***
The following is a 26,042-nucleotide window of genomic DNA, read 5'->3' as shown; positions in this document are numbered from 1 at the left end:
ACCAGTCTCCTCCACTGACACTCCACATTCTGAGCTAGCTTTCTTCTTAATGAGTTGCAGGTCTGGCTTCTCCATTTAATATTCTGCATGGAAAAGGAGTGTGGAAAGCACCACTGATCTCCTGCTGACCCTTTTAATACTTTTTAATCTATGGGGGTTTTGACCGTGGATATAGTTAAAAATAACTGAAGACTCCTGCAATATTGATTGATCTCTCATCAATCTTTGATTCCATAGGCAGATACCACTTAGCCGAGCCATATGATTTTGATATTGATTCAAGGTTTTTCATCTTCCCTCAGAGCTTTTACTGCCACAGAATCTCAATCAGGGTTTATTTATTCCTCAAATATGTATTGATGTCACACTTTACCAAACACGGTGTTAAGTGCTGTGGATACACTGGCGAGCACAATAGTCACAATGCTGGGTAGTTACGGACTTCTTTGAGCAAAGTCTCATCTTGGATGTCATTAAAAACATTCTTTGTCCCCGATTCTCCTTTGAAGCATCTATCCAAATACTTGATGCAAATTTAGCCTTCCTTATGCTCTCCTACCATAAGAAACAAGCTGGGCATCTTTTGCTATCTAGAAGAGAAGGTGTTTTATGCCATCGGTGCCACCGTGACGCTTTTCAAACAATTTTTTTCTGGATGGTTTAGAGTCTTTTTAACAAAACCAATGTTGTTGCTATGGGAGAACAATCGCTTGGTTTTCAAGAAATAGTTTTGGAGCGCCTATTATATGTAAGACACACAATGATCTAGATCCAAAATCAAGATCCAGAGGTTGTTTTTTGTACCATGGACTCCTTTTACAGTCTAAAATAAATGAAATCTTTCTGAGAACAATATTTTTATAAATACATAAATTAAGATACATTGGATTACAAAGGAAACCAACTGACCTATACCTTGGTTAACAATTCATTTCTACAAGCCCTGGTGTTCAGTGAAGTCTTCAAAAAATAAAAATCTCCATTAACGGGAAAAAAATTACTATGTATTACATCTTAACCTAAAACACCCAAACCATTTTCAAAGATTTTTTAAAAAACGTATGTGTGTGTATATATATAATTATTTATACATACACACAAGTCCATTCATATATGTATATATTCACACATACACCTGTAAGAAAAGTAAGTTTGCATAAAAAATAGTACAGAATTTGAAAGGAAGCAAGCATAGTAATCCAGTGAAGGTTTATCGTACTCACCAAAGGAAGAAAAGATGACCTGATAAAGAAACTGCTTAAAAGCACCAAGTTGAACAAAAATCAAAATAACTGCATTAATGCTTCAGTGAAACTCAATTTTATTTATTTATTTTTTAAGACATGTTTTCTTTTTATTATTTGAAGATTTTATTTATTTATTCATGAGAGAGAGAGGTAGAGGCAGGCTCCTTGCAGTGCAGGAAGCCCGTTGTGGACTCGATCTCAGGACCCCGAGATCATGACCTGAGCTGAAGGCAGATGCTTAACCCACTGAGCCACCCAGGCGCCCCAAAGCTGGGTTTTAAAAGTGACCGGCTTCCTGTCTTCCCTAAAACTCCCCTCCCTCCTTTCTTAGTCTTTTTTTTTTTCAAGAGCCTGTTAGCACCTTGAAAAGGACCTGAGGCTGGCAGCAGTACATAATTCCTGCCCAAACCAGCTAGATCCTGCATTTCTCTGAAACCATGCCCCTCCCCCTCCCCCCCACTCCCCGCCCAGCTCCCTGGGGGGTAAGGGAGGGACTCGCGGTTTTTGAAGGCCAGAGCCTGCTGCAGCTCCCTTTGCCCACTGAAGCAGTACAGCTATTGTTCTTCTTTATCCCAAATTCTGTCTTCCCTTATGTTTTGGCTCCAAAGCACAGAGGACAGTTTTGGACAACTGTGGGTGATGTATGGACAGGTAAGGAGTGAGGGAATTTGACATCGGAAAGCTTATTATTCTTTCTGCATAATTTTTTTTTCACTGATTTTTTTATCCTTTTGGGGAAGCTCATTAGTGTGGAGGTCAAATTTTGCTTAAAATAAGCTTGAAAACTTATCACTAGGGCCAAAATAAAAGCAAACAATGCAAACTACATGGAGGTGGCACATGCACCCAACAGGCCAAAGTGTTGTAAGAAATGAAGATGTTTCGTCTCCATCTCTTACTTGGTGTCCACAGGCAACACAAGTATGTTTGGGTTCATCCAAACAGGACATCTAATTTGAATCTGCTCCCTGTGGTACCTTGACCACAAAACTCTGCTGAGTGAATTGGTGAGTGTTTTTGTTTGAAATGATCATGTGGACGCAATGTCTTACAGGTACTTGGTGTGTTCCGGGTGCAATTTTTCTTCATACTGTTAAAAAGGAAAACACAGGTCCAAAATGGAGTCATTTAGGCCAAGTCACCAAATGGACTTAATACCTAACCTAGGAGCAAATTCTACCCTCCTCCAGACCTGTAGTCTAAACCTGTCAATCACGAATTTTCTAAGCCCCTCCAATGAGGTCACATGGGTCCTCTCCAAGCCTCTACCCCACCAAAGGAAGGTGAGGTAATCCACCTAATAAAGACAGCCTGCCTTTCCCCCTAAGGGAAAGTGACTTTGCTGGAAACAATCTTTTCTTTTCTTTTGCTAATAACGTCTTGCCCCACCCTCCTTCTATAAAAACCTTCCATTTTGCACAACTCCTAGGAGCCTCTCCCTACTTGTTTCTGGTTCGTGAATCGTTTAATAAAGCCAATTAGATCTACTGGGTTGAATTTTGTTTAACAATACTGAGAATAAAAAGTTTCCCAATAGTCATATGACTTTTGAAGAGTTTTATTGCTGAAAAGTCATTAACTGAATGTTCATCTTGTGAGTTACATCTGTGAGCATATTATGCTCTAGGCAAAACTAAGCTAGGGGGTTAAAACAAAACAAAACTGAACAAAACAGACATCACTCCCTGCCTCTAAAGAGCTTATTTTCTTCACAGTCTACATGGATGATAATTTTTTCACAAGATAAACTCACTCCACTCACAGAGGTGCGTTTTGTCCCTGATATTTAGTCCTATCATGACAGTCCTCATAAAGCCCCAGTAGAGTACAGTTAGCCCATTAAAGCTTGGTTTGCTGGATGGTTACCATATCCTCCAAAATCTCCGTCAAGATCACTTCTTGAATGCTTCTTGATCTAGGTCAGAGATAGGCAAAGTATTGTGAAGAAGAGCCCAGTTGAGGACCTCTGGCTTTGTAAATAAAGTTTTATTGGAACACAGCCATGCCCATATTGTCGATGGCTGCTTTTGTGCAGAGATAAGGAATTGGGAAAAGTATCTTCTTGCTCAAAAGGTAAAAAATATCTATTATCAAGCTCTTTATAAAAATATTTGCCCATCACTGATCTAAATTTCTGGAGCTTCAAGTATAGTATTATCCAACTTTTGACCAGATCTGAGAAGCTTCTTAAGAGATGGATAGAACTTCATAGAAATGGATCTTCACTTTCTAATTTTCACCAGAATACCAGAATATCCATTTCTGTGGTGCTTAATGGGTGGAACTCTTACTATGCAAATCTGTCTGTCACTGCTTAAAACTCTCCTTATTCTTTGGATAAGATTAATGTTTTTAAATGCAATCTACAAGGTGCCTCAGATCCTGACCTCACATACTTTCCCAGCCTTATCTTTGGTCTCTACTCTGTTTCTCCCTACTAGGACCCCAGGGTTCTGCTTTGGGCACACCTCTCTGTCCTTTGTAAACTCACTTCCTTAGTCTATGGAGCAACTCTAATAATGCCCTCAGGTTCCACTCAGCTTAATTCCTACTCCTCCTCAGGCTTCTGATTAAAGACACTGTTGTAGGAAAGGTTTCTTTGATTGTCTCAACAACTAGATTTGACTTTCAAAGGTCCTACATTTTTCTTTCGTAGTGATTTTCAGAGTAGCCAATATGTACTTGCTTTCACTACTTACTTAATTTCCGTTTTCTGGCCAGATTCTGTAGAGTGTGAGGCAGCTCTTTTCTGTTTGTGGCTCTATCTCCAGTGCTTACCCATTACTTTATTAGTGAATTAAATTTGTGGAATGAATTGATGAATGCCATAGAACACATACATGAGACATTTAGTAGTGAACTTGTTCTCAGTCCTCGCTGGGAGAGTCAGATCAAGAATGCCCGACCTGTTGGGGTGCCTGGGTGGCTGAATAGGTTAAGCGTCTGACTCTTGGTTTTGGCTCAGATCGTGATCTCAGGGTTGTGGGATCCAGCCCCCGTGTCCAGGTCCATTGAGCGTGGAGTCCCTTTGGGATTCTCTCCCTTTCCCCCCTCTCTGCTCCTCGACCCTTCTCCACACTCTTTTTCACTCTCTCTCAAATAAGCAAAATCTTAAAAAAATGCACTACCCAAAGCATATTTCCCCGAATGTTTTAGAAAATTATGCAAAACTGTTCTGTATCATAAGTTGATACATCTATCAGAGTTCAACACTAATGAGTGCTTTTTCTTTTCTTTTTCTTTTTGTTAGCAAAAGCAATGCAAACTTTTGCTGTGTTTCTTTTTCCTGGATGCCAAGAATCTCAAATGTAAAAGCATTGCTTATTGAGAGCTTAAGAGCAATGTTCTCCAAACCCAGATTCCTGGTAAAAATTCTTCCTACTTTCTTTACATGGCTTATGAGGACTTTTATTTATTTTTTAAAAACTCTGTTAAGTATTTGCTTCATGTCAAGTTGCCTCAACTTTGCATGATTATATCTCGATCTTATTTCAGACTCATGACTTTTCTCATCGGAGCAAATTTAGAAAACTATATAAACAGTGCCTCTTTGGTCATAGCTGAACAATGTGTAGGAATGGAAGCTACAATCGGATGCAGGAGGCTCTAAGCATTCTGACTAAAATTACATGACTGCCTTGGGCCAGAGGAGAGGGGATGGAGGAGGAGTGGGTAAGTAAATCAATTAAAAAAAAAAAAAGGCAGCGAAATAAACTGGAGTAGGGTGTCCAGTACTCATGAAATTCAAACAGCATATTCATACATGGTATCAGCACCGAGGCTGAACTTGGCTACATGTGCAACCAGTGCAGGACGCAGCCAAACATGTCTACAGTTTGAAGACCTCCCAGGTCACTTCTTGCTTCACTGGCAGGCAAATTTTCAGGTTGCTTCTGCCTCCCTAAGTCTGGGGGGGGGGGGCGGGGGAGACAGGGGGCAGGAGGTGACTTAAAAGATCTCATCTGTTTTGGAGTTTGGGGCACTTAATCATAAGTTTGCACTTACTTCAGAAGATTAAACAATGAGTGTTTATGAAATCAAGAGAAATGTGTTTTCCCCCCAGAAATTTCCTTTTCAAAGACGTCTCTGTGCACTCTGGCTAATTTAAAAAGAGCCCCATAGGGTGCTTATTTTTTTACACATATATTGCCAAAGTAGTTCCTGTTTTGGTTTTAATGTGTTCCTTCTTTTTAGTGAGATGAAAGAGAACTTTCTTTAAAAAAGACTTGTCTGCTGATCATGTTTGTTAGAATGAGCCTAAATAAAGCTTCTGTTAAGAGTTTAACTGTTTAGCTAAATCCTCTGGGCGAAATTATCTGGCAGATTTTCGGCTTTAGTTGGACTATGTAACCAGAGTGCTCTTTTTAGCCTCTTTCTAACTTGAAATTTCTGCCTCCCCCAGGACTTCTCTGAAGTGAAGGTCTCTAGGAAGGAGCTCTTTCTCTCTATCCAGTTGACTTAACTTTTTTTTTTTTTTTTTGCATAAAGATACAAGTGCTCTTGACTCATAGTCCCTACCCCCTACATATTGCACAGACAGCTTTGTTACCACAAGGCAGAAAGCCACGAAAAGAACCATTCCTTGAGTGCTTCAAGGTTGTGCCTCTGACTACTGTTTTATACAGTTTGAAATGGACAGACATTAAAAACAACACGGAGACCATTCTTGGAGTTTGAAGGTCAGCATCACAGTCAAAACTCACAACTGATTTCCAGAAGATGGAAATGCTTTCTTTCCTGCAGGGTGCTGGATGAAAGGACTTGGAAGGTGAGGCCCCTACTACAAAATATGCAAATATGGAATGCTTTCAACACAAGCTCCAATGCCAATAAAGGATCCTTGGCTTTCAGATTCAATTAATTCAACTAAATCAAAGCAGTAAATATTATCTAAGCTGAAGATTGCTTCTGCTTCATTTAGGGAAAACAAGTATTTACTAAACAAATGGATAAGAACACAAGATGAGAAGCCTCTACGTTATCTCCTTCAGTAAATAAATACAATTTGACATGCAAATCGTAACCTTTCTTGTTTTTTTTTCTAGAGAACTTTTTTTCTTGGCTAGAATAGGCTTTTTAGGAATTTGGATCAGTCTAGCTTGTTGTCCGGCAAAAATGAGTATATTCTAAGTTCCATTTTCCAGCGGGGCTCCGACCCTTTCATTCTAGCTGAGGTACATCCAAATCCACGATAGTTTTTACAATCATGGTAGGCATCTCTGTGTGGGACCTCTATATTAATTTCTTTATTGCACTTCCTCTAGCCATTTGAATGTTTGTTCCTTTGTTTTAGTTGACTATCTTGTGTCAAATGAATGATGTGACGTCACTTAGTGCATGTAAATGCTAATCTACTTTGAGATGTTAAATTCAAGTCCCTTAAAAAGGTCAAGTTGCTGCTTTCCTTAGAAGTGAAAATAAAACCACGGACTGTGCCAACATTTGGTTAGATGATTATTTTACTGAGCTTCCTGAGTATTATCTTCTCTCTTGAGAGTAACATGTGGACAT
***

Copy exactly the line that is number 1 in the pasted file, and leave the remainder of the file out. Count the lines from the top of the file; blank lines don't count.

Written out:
The following is a 26,042-nucleotide window of genomic DNA, read 5'->3' as shown; positions in this document are numbered from 1 at the left end: